Faced with the shortage, Indonesia, the world’s largest producer of palm oil, has announced that it will suspend all its exports. But what are the consequences for France? Will we see Nutella jars disappear from supermarket shelves? Interview with Thierry Pouch, economist specializing in agriculture.
Tensions have been observed on the oil market for several months…
Absolutely. Since 2021, due to the economic recovery, there have been tensions in the oil market. Which were reinforced with the war in Ukraine. The country, which is a major producer of sunflower oil, exports less and less. Consequently, demand, which has remained strong since 2021, is pushing the price to all-time highs. At the beginning of the week, the price of a ton of sunflower oil reached 2300 dollars. By comparison, it was around $1,000 at the start of last year.
Faced with this situation, restaurant owners and food processors are modifying their recipes, using less sunflower oil or using substitutes. Thus, indicators already show that in the agri-food industry, demand for palm oil has increased. There is in fact a domino effect, which started from sunflower oil, spread to rapeseed oil, and is now affecting palm oil.
Why did Indonesia decide to suspend its palm oil exports?
For the past few weeks, the entire Southeast Asian archipelago has been facing a shortage of palm oil. Because the global demand is important. Indonesia provides about 60% of production. The country is experiencing soaring prices because it uses a lot of palm oil for cooking. The prospect of this rise in prices has raised fears of social tensions in the country, and as a result, Indonesia has decided to suspend its exports. This is in order to favor the supply of its population, and to try to better control the prices practiced on the domestic market.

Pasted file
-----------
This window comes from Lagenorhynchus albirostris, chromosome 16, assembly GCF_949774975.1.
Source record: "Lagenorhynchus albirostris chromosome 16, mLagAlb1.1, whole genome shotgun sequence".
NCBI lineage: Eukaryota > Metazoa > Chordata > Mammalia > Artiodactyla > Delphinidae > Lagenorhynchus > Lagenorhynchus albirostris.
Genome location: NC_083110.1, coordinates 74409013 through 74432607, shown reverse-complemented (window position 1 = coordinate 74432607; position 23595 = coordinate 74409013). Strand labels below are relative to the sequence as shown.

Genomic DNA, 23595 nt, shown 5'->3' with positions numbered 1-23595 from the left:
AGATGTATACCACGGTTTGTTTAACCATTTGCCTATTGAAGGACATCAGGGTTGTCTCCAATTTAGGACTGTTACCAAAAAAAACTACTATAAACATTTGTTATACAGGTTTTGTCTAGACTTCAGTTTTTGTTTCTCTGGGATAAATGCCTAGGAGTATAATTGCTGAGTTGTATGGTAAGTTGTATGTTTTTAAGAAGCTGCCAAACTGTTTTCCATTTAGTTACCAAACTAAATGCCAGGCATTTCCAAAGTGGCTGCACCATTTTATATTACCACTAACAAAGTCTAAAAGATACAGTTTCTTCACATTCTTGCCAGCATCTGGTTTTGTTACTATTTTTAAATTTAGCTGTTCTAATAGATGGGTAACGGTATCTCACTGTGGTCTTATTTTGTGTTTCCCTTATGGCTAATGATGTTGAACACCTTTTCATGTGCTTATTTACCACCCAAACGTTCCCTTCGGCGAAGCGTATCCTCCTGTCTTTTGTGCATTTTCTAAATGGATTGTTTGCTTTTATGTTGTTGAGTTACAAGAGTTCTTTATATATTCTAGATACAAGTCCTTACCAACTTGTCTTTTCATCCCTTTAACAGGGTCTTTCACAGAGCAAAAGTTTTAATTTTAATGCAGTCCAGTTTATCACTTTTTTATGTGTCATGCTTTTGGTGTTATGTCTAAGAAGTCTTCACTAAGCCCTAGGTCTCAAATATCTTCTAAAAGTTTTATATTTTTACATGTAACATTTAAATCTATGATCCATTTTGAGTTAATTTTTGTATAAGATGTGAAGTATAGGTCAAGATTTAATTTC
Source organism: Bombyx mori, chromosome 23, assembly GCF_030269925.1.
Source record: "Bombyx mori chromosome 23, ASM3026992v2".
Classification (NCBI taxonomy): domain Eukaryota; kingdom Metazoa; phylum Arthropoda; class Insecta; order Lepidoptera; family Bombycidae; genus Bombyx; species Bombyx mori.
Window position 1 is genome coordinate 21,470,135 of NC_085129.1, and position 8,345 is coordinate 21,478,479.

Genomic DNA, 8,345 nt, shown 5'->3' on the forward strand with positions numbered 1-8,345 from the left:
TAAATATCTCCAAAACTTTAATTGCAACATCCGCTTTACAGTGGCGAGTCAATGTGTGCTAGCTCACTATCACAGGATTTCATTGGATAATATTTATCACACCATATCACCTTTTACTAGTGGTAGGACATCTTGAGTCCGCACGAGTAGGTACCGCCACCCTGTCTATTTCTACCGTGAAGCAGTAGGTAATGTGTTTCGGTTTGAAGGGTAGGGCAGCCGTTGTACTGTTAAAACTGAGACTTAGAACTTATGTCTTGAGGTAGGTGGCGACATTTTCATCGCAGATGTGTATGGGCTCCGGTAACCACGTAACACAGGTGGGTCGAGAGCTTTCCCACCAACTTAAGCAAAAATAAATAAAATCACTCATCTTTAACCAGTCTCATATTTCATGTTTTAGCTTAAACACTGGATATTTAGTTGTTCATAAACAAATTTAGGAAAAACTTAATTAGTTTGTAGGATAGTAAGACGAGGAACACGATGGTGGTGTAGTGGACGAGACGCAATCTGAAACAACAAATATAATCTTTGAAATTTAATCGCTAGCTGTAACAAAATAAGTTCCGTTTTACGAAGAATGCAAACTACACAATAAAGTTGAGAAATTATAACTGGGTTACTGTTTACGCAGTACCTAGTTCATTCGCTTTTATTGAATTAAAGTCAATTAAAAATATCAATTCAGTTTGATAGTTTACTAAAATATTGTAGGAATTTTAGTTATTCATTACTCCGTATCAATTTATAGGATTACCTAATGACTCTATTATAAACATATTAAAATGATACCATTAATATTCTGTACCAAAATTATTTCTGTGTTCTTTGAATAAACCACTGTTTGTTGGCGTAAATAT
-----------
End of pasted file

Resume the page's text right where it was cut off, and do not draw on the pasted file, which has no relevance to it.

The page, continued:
But this decision will only amplify the process. Worldwide, less fat from palm oil is going to be available. Restaurateurs and processors will look for other types of oil… It will be a vicious circle.
Concretely, what consequences will this have in France?
Countries such as India, China, Bangladesh or Pakistan, which are major consumers of palm oil, will find themselves confronted with numerous problems. In France, either there will be shortages in the short term, because we will have the prospect of replacing palm oil with a substitute, which is far from certain. Or a vicious circle of rarefaction of these oils, and of palm oil in particular, will set in. At that time, we will be faced with ever-increasing shortages.
Among the products that contain the most palm oil, we can cite chips, salad croutons, spreads, biscuits, certain brands of canned sardines, certain mayonnaises, ice creams or prepared meals… it’s also in some shampoos. In France, palm oil is fairly regulated, given that it is considered harmful to health and the environment. But these are all the same products that can be detrimental to the consumer.
Faced with this shortage, which substitutes will manufacturers turn to?
There is, for example, peanut oil, which comes more from the African continent, particularly from sub-Saharan Africa. There could also be a rush on olive oil. Indications are already showing the price increase. Rapeseed oil too. But there are not many alternatives.
Originally, vegetable oils were intended to replace animal fats which were more expensive, such as butter. We could return to a slightly more intensive use of butter in food products, but its price is just as expensive today… The outlook is complicated.